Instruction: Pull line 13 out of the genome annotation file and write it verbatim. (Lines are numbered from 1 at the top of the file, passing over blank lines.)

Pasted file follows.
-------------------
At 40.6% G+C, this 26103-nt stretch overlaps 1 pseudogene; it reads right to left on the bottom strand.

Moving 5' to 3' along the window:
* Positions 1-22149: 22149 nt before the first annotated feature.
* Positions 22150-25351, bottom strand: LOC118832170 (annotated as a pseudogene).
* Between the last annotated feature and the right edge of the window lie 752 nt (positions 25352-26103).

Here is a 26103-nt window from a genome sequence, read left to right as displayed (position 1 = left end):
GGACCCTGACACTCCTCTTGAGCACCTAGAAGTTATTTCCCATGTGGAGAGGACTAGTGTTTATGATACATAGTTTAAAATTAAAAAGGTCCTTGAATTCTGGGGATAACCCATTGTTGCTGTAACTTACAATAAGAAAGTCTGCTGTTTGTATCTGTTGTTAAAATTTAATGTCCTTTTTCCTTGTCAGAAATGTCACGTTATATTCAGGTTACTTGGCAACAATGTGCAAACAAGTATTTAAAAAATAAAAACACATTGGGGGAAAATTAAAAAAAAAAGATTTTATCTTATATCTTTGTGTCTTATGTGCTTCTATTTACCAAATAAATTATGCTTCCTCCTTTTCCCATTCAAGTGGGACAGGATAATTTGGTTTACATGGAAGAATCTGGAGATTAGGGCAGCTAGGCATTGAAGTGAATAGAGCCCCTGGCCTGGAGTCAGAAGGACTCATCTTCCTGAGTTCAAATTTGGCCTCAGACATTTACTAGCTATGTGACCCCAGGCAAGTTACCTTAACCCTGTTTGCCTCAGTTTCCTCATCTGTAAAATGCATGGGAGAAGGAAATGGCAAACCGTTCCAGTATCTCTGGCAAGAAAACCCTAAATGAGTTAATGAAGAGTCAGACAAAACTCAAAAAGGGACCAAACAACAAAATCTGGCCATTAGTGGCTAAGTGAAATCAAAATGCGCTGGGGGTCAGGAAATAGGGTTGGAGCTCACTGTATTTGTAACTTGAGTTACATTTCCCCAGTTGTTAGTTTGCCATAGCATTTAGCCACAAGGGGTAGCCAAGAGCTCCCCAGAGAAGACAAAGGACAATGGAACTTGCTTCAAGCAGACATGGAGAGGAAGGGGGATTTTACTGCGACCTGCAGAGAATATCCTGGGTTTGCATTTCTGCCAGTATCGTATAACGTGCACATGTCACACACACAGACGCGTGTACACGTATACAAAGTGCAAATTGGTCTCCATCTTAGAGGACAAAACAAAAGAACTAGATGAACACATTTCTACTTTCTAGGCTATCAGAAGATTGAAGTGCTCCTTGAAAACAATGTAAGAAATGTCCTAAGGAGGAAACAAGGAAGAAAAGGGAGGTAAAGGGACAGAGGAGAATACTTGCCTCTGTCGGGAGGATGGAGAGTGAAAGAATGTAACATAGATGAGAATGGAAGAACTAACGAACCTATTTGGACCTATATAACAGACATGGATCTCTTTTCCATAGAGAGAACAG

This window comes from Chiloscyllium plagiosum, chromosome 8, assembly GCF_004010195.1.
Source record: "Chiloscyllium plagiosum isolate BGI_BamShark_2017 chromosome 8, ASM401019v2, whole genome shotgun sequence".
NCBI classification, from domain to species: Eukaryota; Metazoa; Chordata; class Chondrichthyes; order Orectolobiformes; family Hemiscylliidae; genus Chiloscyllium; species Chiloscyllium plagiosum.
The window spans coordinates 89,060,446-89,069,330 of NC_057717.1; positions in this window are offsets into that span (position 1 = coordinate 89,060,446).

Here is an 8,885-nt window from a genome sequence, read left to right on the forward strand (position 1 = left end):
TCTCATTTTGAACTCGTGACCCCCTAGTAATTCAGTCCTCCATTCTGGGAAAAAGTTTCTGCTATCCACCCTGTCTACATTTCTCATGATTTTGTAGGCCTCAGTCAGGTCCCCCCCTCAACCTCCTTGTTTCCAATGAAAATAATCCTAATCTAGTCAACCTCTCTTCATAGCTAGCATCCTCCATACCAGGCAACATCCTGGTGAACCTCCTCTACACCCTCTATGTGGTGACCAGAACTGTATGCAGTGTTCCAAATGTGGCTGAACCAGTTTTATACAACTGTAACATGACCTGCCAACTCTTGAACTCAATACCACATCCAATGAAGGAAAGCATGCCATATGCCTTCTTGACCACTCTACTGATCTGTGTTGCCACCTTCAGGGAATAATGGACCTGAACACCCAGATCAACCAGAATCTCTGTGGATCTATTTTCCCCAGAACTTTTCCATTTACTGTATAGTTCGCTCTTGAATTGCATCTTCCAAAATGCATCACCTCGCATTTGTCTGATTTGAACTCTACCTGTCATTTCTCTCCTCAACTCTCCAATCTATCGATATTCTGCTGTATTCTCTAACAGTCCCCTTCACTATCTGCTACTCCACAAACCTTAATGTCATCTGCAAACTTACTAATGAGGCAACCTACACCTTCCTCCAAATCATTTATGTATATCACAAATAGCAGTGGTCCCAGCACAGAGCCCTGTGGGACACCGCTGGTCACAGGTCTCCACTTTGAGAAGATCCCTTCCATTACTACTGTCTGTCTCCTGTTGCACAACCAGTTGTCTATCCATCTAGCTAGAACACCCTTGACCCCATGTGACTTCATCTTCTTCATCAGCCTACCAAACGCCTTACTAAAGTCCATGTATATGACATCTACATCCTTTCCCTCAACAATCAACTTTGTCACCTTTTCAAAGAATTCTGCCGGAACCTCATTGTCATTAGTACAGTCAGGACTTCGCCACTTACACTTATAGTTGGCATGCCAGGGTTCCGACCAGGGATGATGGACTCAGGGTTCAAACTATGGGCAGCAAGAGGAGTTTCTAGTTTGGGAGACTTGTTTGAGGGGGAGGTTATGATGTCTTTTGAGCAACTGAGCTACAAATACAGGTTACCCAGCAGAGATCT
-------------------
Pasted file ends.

TCTCATTTTGAACTCGTGACCCCCTAGTAATTCAGTCCTCCATTCTGGGAAAAAGTTTCTGCTATCCACCCTGTCTACATTTCTCATGATTTTGTAGGCCTCAGTCAGGTCCCCCCCTCAACCTCCTTGTTTCCAATGAAAATAATCCTAATCTAGTCAACCTCTCTTCATAGCTAGCATCCTCCATACCAGGCAACATCCTGGTGAACCTCCTCTACACCCTCTATGTGGTGACCAGAACTGTATGCAGTGTTCCAAATGTGGCTGAACCAGTTTTATACAACTGTAACATGACCTGCCAACTCTTGAACTCAATACCACATCCAATGAAGGAAAGCATGCCATATGCCTTCTTGACCACTCTACTGATCTGTGTTGCCACCTTCAGGGAATAATGGACCTGAACACCCAGATCAACCAGAATCTCTGTGGATCTATTTTCCCCAGAACTTTTCCATTTACTGTATAGTTCGCTCTTGAATTGCATCTTCCAAAATGCATCACCTCGCATTTGTCTGATTTGAACTCTACCTGTCATTTCTCTCCTCAACTCTCCAATCTATCGATATTCTGCTGTATTCTCTAACAGTCCCCTTCACTATCTGCTACTCCACAAACCTTAATGTCATCTGCAAACTTACTAATGAGGCAACCTACACCTTCCTCCAAATCATTTATGTATATCACAAATAGCAGTGGTCCCAGCACAGAGCCCTGTGGGACACCGCTGGTCACAGGTCTCCACTTTGAGAAGATCCCTTCCATTACTACTGTCTGTCTCCTGTTGCACAACCAGTTGTCTATCCATCTAGCTAGAACACCCTTGACCCCATGTGACTTCATCTTCTTCATCAGCCTACCAAACGCCTTACTAAAGTCCATGTATATGACATCTACATCCTTTCCCTCAACAATCAACTTTGTCACCTTTTCAAAGAATTCTGCCGGAACCTCATTGTCATTAGTACAGTCAGGACTTCGCCACTTACACTTATAGTTGGCATGCCAGGGTTCCGACCAGGGATGATGGACTCAGGGTTCAAACTATGGGCAGCAAGAGGAGTTTCTAGTTTGGGAGACTTGTTTGAGGGGGAGGTTATGATGTCTTTTGAGCAACTGAGCTACAAATACAGGTTACCCAGCAGAGATCT